Admittedly, it is the quality of life that is critical, not necessarily the quantity. Tibetans say that virtuous people should live long, but that a short life is better for non-virtuous people, since there will be less time to commit negative actions. This leads to reflection on the quality of life of the organ recipient, the motivation for wishing to extend life, and the person's state of mind while waiting for a suitable organ to become available. If greed, grasping, and attachment are motivating factors in wishing to extend life, these unwholesome mind states will affect the recipient's quality of life and quality of death. Can we imagine the mental state of a recipient whose transplant is unsuccessful ? Moreover, honestly speaking, it must be a great temptation for medical practitioners to terminate the life of an organ donor prematurely in order to ensure a successful transplant.
Possibly in reaction to the extraordinary methods currently being used to prolong life artificially, there are many who advocate natural death, death with dignity, and mindful dying. Venerable Prabhasa Dharma Roshi of the International Zen Institute in Los Angeles, among others, has long dreamt of creating a Buddhist hospice setting which provides facilities conducive for spiritual practice at the time of death. She envisions creating a serene, meditative environment for the dying person and a nirvana hall simulating the Pure Land where a person can calmly make the transition to an enlightened realm undisturbed by medical paraphernalia.
This discussion leads to the larger issue of extending life. When we speak of using extraordinary means to extend life, what does extraordinary mean? Does that include blood transfusions? Who makes the decisions? Who physically pulls the plug?
Medical professionals make decisions such as these on a daily basis. For example, although it is general practice to attempt saving the life of a dangerously premature infant, there are a number of variables that enter into the equation. For the parents these factors may include the number of other children in the family, expense, and even gender. Economic variables may include whether necessary surgeries are being performed at private or public expense. Might it be that expensive surgeries are justifiable when the insurance company pays, but not in welfare cases? What about cases of multiple health problems? If an infant requires heart surgery ( to the tune of $100,000 ), it should be warranted regardless of economic status, but what if the child is blind, has Down's syndrome, and has missing limbs as well? What if the father is alcoholic and abusive, the mother is a prostitute with AIDS, and the child needs to be on oxygen indefinitely requiring constant nursing attention? These are some of the sticky wickets that health professionals are required to negotiate every day.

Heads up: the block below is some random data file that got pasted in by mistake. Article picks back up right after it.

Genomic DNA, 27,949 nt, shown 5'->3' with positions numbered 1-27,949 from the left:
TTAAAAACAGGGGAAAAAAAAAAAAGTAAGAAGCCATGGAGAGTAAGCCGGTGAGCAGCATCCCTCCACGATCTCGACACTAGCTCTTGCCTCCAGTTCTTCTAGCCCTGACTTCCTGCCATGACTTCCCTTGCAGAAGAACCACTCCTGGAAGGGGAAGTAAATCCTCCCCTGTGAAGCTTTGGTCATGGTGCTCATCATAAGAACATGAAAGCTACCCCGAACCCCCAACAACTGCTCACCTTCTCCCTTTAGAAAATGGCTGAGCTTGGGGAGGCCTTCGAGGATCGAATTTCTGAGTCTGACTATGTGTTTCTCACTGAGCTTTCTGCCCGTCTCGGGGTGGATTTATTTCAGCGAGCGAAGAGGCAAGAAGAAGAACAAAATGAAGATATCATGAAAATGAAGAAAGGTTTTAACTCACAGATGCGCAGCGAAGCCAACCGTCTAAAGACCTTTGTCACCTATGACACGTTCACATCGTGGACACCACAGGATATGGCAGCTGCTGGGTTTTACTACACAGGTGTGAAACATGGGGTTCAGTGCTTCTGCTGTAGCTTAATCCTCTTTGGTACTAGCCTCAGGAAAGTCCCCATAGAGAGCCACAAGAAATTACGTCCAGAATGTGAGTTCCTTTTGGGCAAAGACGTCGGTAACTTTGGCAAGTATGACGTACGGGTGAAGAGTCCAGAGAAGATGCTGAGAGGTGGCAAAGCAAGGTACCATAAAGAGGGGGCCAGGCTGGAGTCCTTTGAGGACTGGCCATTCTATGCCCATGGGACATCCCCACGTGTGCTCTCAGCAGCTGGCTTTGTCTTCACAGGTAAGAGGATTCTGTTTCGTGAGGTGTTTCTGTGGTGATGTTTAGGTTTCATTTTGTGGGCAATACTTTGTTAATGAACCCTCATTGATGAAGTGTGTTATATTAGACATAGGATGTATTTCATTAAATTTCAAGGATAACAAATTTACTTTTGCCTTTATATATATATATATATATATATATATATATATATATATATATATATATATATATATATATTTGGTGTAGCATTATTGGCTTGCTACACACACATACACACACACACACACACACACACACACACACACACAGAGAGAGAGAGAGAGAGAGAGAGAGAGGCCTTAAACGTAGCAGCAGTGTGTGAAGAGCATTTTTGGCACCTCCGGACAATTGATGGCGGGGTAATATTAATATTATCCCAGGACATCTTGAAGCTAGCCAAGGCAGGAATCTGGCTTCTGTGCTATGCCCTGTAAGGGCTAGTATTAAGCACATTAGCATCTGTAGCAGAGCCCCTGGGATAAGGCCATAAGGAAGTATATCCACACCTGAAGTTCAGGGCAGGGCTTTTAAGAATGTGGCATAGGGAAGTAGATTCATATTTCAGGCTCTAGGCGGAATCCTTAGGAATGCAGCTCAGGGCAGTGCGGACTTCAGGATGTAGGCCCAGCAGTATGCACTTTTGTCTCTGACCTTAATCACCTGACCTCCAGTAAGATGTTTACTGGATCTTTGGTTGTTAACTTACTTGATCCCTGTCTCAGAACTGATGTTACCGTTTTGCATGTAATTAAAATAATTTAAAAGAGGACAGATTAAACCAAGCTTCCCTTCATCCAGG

Another complex aspect of this issue that needs to be investigated is the nature of mind, its relation to the physical constituents, and the state of mind ( located at the heart, traditionally, for Buddhists ) in the case of organ transplants. What psychological adjustments or temperament changes are entailed when another person's organ is transplanted into one's own body ? These important bio-ethical questions need to be looked at from various religious and cultural perspectives, as well as the physiological and economic.
Last but not least, the issue of organ transplantation needs to be appraised in the larger global context. The irony of spending $100,000 or more to extend a life when the earth faces disastrous overpopulation cannot be ignored. That is a hefty expenditure to be made for a single human being when 40,000 children starve to death every day and the number continues to increase exponentially. What is the wisest and most compassionate way of dealing with these harsh realities? What would the Buddha say?
11 : In the Buddhist context, a sentient being is any being with consciousness. Thus fish are sentient beings, but not plants, though plants may have sentient beings closely associated with them.
12 : Maitreya : ( Sanskrit: From maitri, loving-kindness | Tibetan: Jampa) The Buddha To Come, prophesied to be the Teacher of the next age.
13 : Avalokitesvara ( Chinese: Kwan Yin | Japanese: Kannon | Tibetan: Chenresig ) represents the compassion of all the Buddhas.
14 : In India, there is a stigma attached to the left hand since it is used for certain unclean bodily functions.
Karma Lekshe Tsomo is an assistant professor of Theology and Religious Studies at the University of San Diego, California teaching classes in Buddhism and World Religions. She studied Buddhism in Dharamsala for 15 years and completed a doctorate in philosophy at the University of Hawaii with research on death and identity in China and Tibet.
She specializes in Buddhist philosophical systems , comparative topics in religion, gender issues in Buddhism, and Buddhism and bioethics. Her work includes research and publications in the areas of women in Buddhism, death and identity, Buddhist monasticism, Buddhist/Christian dialogue, and the western adaptation of Buddhism.